He said all around the country, teachers are agreeing to concessions rather than sacrificing the jobs of their colleagues. "Adults used to sacrifice for kids, and it wasn't the other way around," he said.


Anonymous said...

I don't see why teachers should make sacrifices if the voters won't, especially if the voters won't act to put the community on a sound financial footing. In the absence of that, the teachers (and other public employees) simply become The Gift That Keeps On Giving.

BUT I would love to see the public employees, including the teachers, and/or the college and the University propose to act IF the Town votes an override: the sort of matching funds strategy we see on public radio fund drives. The Finance Committee could even get in on it with a proposed commitment from reserves, but only in response to a successful override.

I see the ball in the voters' court, but some other interests in town could help it along.

Once again, in terms of overall tax burden (federal, state, local, property), we are NOT overtaxed, relative to our ancestors in times in recent memory. Since 1980, we have become a nation of whiners, especially about taxes.

Rich Morse

Anonymous said...

I do agree with shared sacrifice. All the adults of the town should make sacrifices, not just the teachers and especially not the kids.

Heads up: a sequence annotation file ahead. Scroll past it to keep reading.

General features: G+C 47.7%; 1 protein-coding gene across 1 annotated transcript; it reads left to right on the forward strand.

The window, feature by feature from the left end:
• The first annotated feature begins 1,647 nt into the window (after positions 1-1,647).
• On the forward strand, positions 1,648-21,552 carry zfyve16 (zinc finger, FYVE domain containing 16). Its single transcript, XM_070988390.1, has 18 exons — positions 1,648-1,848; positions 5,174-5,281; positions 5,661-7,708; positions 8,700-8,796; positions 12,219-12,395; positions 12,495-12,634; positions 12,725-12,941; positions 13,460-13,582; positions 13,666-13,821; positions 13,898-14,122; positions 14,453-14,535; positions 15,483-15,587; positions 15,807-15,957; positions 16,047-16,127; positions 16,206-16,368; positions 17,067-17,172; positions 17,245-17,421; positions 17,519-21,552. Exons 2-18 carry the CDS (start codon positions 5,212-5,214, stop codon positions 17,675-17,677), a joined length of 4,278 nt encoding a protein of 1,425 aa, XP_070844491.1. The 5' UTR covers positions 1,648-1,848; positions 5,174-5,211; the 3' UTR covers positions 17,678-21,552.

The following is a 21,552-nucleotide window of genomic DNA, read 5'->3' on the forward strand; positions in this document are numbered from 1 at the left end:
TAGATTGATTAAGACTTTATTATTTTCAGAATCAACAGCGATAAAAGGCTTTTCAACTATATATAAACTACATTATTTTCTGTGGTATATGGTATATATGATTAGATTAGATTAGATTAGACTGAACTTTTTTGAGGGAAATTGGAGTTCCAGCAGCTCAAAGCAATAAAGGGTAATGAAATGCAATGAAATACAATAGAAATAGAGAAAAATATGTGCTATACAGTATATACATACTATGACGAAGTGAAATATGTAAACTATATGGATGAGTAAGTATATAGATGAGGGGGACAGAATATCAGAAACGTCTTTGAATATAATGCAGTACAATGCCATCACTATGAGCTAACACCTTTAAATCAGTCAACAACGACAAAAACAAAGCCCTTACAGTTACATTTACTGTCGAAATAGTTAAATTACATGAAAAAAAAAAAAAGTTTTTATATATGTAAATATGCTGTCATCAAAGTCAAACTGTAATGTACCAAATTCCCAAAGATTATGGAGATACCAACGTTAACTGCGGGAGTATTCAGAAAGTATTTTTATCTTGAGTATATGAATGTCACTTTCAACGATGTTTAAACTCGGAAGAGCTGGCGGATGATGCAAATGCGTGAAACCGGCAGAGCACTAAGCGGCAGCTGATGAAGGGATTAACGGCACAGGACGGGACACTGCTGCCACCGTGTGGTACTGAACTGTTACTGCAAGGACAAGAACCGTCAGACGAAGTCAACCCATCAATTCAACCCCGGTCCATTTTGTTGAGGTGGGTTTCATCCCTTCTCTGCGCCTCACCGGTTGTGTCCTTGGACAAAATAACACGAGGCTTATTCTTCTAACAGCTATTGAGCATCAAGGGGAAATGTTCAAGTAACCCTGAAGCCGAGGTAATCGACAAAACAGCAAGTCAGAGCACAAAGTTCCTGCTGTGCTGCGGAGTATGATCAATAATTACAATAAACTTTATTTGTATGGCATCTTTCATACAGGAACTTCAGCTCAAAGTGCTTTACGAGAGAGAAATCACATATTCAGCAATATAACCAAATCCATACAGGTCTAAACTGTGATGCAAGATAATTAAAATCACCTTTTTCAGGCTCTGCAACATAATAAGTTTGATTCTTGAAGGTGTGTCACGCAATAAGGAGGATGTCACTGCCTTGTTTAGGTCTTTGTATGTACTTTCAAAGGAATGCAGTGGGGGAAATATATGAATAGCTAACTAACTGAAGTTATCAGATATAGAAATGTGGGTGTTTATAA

Anonymous said...

Has anyone brought up the idea of an override targeted specifically toward the schools? I think some people in town might be more willing to vote for an override if they knew exactly what it was going to be spent on. Northampton seems to be doing something like that.

Abbie said...

I hope it will become clear once TM meets and the budgets are presented how painful this years budget shortfall presents. After that revelation, I hope there will be a push for an override.

Rick said...

Rich is absolutely right – I couldn’t agree more.

Once again a reminder that had the 07 override passed – a $2.5 million override – we would have $2.5 million more to work with for the 09/10 budget and perhaps $5 million more in reserves (from 07/08 and 08/09), unless that had been blown by extra spending – and I really doubt that much of it would have been.

Anonymous said...